In the Presidential debate last night, Mitt Romney accused China of being a currency manipulator; and I have to say that don’t really understand what that means. Romney certainly isn’t the first person I’ve heard it from. I’ve heard it discussed for years, and no one has been able to explain it to me in way that makes sense. In essence, any country that has a central bank and a fiat currency regime generally falls into that category if they have anything resembling nominal stability – which is a good thing, not bad. Currency management to ensure economic stability is a fact of life that appears to be lost on some of late, especially quite a few with an “R” next to their names. I have to say that because our central bankers allow global issues to effectively tighten monetary policy here in the US and we suffer the consequences for it, doesn’t mean that others should follow us in that walk across the razor’s edge; and they are right for not doing so. It’s a terrible way to run things as demonstrated by the effect of tight money all during the Great Recession.
I hate to shamelessly “borrow” an idea from Lars Christensen, but I’m going to do so anyway. He has a fantastic post about China’s monetary policy that includes a graph showing how the Chinese central bank is following a sort of monetarist approach to their monetary base, targeting between 15-16% growth – and that they have been doing a great job staying on target given all of the turmoil that has been floating around the globe the last few years. If this graph is valid, and I don’t have any reason to question it, I just don’t see how they could be accused of doing anything other than managing their monetary base based on preferred internal economic conditions. If they did try to manage their currency as such to simply rip us off, they would have some nasty side effects, like a nasty inflation problem and I don’t think it would be worth it. It would be a really stupid thing for them to do to themselves.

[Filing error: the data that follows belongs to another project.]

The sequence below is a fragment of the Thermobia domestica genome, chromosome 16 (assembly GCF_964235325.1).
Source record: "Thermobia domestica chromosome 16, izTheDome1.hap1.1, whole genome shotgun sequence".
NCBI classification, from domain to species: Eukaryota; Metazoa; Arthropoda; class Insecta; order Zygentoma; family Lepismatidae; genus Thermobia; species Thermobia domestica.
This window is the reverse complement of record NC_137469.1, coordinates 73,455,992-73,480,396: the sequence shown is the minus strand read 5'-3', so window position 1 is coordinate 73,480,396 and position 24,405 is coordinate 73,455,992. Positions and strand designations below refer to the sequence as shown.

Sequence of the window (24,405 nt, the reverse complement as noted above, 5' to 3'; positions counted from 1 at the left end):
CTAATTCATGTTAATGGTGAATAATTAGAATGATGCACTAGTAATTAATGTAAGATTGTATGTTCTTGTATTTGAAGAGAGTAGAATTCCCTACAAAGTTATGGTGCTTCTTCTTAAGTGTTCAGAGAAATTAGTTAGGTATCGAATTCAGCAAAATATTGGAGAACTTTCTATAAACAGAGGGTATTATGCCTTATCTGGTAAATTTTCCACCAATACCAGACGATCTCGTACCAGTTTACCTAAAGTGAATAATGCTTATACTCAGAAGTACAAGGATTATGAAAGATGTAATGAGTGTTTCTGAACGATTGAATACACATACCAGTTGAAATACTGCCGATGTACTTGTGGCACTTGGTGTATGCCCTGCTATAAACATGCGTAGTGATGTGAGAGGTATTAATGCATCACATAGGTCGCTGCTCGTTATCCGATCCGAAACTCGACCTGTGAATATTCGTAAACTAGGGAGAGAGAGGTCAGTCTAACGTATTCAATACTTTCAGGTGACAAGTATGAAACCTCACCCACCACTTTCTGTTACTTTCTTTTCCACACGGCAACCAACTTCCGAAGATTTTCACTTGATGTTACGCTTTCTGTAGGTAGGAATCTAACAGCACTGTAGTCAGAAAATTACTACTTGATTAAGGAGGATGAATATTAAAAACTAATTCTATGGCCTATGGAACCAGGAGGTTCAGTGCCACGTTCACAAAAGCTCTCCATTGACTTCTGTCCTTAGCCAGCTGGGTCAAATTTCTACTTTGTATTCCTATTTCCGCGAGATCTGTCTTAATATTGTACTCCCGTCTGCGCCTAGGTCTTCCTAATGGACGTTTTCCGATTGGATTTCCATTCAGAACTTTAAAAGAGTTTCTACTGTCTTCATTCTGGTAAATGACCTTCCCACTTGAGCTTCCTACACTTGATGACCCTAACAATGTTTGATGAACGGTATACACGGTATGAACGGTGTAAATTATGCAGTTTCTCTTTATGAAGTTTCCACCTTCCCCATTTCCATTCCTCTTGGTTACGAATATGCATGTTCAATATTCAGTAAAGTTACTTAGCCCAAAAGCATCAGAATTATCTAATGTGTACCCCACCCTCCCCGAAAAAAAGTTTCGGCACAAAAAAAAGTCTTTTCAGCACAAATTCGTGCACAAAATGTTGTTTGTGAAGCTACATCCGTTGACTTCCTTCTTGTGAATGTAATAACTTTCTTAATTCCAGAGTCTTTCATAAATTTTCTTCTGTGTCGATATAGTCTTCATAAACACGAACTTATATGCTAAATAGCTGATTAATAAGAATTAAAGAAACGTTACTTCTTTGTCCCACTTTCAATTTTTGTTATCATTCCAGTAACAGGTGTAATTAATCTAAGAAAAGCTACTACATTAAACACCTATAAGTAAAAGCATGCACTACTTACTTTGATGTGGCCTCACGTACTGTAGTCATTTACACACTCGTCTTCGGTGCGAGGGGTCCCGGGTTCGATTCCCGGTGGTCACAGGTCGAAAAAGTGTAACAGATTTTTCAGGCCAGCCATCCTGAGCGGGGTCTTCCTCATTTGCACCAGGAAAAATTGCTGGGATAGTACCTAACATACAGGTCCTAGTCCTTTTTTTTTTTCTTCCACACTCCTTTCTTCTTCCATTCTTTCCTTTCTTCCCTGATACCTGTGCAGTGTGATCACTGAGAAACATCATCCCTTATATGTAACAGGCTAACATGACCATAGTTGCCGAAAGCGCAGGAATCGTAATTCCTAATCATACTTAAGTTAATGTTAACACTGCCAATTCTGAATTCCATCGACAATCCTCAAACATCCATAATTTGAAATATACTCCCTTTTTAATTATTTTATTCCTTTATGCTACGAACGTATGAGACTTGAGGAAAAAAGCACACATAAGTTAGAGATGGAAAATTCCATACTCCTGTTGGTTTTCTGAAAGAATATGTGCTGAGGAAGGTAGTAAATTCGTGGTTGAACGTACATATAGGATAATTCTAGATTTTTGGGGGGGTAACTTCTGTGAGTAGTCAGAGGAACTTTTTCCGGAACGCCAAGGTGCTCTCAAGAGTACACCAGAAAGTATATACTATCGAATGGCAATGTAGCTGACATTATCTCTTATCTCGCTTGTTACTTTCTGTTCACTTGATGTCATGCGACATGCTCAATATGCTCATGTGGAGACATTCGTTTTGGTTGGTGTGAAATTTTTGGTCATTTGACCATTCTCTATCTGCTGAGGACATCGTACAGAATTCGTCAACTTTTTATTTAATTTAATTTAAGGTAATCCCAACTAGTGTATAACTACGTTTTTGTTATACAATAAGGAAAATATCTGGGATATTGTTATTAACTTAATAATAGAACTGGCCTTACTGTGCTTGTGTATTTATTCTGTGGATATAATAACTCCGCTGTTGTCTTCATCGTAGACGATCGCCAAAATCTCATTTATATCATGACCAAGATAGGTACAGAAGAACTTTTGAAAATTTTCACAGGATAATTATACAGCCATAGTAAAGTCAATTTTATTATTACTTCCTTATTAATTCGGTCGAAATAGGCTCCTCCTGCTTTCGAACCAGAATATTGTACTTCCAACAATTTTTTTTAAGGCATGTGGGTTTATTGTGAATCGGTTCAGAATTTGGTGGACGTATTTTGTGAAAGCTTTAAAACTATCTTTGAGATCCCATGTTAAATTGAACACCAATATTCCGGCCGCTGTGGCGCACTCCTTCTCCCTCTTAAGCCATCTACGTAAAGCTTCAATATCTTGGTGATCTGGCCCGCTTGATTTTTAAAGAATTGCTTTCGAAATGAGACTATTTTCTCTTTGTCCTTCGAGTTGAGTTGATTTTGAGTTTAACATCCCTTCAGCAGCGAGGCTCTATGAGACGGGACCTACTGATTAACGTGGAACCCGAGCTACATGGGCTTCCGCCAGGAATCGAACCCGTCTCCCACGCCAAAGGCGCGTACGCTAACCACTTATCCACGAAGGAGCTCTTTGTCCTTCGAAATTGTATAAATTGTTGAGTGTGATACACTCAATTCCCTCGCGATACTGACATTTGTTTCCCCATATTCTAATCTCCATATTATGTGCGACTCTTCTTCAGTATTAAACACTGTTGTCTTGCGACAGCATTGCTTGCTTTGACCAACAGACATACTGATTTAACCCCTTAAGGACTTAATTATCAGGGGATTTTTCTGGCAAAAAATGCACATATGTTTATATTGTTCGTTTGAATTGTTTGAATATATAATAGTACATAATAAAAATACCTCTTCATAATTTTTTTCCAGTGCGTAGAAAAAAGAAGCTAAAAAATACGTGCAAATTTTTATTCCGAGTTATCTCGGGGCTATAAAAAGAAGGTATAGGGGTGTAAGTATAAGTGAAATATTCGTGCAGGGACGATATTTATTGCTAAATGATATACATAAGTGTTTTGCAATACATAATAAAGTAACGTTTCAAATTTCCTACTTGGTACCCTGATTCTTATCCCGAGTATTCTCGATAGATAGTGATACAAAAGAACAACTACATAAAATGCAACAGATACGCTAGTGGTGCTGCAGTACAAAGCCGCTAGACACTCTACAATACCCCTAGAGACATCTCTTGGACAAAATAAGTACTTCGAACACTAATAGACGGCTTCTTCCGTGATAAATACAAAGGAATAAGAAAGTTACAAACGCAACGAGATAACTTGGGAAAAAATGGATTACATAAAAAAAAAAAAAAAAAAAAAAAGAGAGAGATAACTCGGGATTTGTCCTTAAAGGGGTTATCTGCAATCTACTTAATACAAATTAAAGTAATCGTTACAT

I think Mitt Romney is mistaken on the China account, at least as far as currency goes. I also think public statements he has made about the Federal Reserve are inaccurate. But I am going to vote for him anyway as an item of faith that much of it is really only election rhetoric. I dread the thought of living through another 4 years of Obama, with absolutely nothing being done about our miserable state of affairs over the last 4 years – from bone-head central bankers to bone-head foreign policy, and every other imaginable debacle in between. It’s time to stop having debacles and get some positive momentum for a change. At the very least, I really cannot see how President Romney can be worse; and if we have to suffer anyway, I at least want to try something else in hope of getting some positive results. With Obama, it will be just more of the same, at best. No one knows what kinds of stuff he will do when he doesn’t have to worry about reelection – and I really don’t trust him enough to want to find out!